May 2006
Volume 47, Issue 13
ARVO Annual Meeting Abstract  |   May 2006
Incidence of Open Globe Injuries in Wisconsin for 2002
Author Affiliations & Notes
  • J.E. Kim
    Medical College of Wisconsin, Milwaukee, WI
  • A.M. Marbella
    Medical College of Wisconsin, Milwaukee, WI
    Injury Research Center,
  • J.D. Knippers
    Medical College of Wisconsin, Milwaukee, WI
  • Footnotes
    Commercial Relationships  J.E. Kim, None; A.M. Marbella, None; J.D. Knippers, None.
  • Footnotes
    Support  Research to Prevent Blindness
Investigative Ophthalmology & Visual Science May 2006, Vol.47, 3959. doi:
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      J.E. Kim, A.M. Marbella, J.D. Knippers; Incidence of Open Globe Injuries in Wisconsin for 2002 . Invest. Ophthalmol. Vis. Sci. 2006;47(13):3959.

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      © ARVO (1962-2015); The Authors (2016-present)

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Purpose: : Open globe injuries can result in severe vision loss. We investigated the incidence and epidemiology of open globe injuries in Wisconsin in 2002 and compared with published national data.

Methods: : Discharge data of the year 2002 obtained from the Wisconsin Bureau of Health Statistics which includes data from all nonfederal hospitals and emergency departments in the state of Wisconsin was reviewed. ICD–9 CM codes 871.0–871.9 identified open globe injuries. External cause of disease (E codes) were used to determine the mechanism of injury. Incidence and rates were then calculated for sex, age, and mechanism of injury. Possible duplicates between emergency department visits and inpatients were removed.

Results: : In 2002, there were 362 open globe injuries which presented to Wisconsin emergency departments and hospitals. The resulting incidence was 6.75/100,000 population which is almost twice that previously reported for the national data. Incidence was highest in men aged between 20–29 at 17.88/100,000 population but also peaked in the elderly. The most common mechanism of open globe injury was being struck by or against an object (32.0%). Other mechanisms included intraocular foreign body (27.1%), cut/pierce (17.1%), falls (6.1%), unspecified (4.4%), motor vehicle collisions (2.6%), injury caused by animals (2.4%), firearms (1.6%), All Terrain Vehicle accidents (1.3%) and human bites (1%). Assaults accounted for 6% of injuries while self inflicted injuries were 0.5%. Corresponding location code was available for 48 of 362 open globe injuries. Most common place of injury was at home (31.3%), followed by unspecified place (29.2), industry (12.5%), other specified place (12.5%), place of recreation/sport (4.2%), street/highway (4.2%), farm (2.1%), public building (2.1%), and residential institution (2.1%). Open globe injury due to being "struck by/against" was most common between ages 30–50. Foreign body injury was most likely for working age group of 20–50 year old, while "cut/pierce" mechanism peaked at ages 0–10 and 20–30 year old groups. Open globe injuries due to motor vehicle collisions peaked at ages of 20–40 year old.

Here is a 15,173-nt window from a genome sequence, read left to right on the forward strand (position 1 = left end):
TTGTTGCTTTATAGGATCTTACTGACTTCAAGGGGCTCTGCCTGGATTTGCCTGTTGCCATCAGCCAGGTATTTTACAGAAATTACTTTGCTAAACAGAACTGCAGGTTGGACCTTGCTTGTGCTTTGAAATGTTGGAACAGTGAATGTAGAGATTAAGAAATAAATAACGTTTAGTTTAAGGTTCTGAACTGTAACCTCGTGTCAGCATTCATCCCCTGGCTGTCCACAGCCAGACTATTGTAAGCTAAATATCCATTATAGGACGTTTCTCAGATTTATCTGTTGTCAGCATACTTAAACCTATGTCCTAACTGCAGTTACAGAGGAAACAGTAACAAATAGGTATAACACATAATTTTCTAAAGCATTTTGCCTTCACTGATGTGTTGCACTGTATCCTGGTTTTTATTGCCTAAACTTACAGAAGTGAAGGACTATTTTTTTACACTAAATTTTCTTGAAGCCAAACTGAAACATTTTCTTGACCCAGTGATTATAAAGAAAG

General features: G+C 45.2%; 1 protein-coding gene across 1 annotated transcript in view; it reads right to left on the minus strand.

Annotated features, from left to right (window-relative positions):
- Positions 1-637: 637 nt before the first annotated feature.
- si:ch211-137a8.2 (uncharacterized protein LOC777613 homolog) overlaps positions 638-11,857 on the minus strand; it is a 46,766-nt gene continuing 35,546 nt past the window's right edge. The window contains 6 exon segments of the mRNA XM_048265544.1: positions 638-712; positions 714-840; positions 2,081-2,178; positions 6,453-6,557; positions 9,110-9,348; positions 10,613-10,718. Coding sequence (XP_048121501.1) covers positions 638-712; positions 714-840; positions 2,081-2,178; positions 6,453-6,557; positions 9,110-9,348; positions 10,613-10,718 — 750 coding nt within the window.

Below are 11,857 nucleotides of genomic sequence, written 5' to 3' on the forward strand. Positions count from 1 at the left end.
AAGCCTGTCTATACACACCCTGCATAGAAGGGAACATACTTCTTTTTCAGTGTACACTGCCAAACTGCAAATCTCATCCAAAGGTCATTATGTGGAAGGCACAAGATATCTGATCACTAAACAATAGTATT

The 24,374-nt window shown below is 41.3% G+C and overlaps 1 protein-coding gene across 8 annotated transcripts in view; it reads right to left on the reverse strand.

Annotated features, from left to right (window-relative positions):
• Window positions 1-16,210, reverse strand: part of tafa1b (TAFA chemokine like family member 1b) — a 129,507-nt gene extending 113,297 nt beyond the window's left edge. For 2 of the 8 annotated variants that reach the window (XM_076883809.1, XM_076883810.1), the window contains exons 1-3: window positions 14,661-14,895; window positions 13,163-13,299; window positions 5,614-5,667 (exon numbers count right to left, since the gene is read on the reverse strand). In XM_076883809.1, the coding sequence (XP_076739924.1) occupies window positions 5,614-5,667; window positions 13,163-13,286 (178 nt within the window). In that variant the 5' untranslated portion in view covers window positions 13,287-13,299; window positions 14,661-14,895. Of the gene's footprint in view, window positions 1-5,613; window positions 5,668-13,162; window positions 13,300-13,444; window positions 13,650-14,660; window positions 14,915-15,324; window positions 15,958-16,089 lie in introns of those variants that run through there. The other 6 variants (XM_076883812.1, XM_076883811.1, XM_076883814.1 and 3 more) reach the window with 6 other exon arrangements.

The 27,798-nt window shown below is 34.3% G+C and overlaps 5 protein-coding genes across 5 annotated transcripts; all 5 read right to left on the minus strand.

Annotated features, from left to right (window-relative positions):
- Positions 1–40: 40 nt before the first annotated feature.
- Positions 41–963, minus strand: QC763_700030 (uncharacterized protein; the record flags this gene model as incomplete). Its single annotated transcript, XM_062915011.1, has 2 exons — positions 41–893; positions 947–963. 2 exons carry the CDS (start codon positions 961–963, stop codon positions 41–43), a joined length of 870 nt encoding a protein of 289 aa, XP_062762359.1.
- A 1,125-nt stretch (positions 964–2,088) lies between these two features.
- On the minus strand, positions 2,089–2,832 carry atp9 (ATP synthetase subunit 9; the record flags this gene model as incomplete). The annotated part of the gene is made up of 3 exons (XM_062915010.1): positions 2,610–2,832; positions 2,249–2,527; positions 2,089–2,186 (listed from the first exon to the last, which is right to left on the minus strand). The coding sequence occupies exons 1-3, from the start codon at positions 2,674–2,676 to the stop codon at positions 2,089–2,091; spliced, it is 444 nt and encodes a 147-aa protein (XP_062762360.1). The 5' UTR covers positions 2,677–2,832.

Conclusions: : This study reports the epidemiology of open globe injuries in Wisconsin and shows higher incidence of open globe injuries when compared to previous studies based on national statistics. Studies such as this may highlight at risk groups to target for prevention on local levels.

Keywords: trauma • clinical (human) or epidemiologic studies: prevalence/incidence 

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